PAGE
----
Heavenly Creatures

Peter Jackson
Kate Winslet, Melanie Lynskey, Sarah Peirse, Diana Kent
The Setup: 
True story of a very intense friendship between two girls that ends up leading to matricide.

This is Peter Jackson’s first wholly serious movie, after his early spatter comedies, and is also Kate Winslet’s first film. It is based on a true story, and the diary entries read aloud in the film are actually from the diary of Pauline Parker, played here wonderfully by Melanie Lynskey, before she fell to such crap fare as Coyote Ugly and Sweet Home Alabama. By the way, the real Juliet Hulme went on to become popular and prolific mystery writer Anne Perry! She apparently refuses to talk about the incident in the film and has never confirmed what actually happened.

The film opens with a 1950s documentary about Christchurch, New Zealand, which is all over-vivid colors and over-chipper happiness and contentment. This smash-cuts into footage of the girls running and screaming, blood spattered all over their faces. We flash back to 1953, in which Juliet is introduced as the new girl at school. She is quite superior and precocious, proclaiming her love of art and Mario Lanza. She and Pauline begin to bond because they are both excused from gym class because of health maladies and vast amounts of childhood time spent in hospitals. Juliet still has tuberculosis, although it is then not bothering her.

They start to spend vast amounts of time together, usually at the house of Juliet’s parents, who are wealthy. They invent an entire medieval-themed world of a royal family and their court, acting out scenes they’ve invented, and creating clay figures of its prominent characters. The film often segues into fantasy sequences in which the background changes around the girls or they interact with a world of walking clay figures. They are often running around in breathless excitement, seemingly excitement for the sheer enjoyment of excitement, and shunning anyone outside of their union. “We decided how sad it is for other people, who do not understand our genius,” Pauline writes. In their relationship, it seems that Juliet is content to be brilliant, and Pauline is delighted to worship her.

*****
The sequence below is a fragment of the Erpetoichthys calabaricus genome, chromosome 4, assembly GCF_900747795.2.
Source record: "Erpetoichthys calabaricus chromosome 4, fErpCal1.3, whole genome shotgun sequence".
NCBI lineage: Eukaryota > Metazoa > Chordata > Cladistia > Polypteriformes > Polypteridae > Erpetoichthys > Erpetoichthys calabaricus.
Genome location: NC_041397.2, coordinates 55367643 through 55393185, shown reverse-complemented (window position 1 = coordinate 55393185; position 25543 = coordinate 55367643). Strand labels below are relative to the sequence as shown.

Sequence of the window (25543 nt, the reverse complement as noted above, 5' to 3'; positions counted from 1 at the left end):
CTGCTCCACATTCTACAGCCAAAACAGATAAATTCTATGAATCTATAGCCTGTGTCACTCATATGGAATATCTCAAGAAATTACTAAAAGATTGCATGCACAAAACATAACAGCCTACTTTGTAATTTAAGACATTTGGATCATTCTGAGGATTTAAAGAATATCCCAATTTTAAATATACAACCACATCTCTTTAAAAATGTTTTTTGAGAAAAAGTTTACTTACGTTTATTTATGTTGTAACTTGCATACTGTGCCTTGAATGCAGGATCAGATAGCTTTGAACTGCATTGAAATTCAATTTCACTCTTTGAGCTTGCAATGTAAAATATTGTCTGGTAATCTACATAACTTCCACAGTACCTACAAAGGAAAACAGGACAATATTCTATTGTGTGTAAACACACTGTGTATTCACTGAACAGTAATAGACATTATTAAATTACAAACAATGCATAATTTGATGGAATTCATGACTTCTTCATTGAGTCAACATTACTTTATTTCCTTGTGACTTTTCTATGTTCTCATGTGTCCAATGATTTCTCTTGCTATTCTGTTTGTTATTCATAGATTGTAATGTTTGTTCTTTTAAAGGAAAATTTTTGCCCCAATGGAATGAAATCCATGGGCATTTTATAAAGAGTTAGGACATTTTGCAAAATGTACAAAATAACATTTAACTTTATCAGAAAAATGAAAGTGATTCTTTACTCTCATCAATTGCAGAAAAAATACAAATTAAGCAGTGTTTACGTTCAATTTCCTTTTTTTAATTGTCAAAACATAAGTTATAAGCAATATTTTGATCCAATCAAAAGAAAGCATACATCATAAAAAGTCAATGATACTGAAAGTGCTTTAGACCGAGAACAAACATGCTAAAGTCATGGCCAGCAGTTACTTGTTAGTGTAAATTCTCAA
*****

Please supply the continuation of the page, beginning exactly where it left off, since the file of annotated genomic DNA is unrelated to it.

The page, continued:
There is a tinge that flirts with lesbianism in their relationship, although more in a devotional than sexual way. But it comes out in the intensity of their love, absolute devotion to each other, and scenes in which they play at being the married king and queen, at one point enacting Juliet giving birth to Pauline’s baby [as the king and queen]. Both adult women later said that there was nothing lesbian in their relationship, although that question often simply means “did they have sex?” and excludes the deeper love and devotion that could also indicate a lesbian relationship.

Soon Juliet’s tuberculosis flares up, and her parents place her in a distant hospital while they leave the country for a few months. Juliet and Pauline exchange letters every day, written as the king and queen, in which they express their undying devotion. This separation came at a welcome time for both sets of parents, who had begun to become worried about the intensity of the friendship. Juliet’s upper class parents worry that the working-class Pauline is corrupting their daughter, and Pauline’s own parents seem to consider her the main source of the problem as well. They take her to a psychologist who outright says she is passing through a phase of lesbianism, which he classifies as a “mental disorder.” Around this time Pauline has started to focus on her mother as the source of her problems, and think what a wonderful day it would be if her mother were murdered.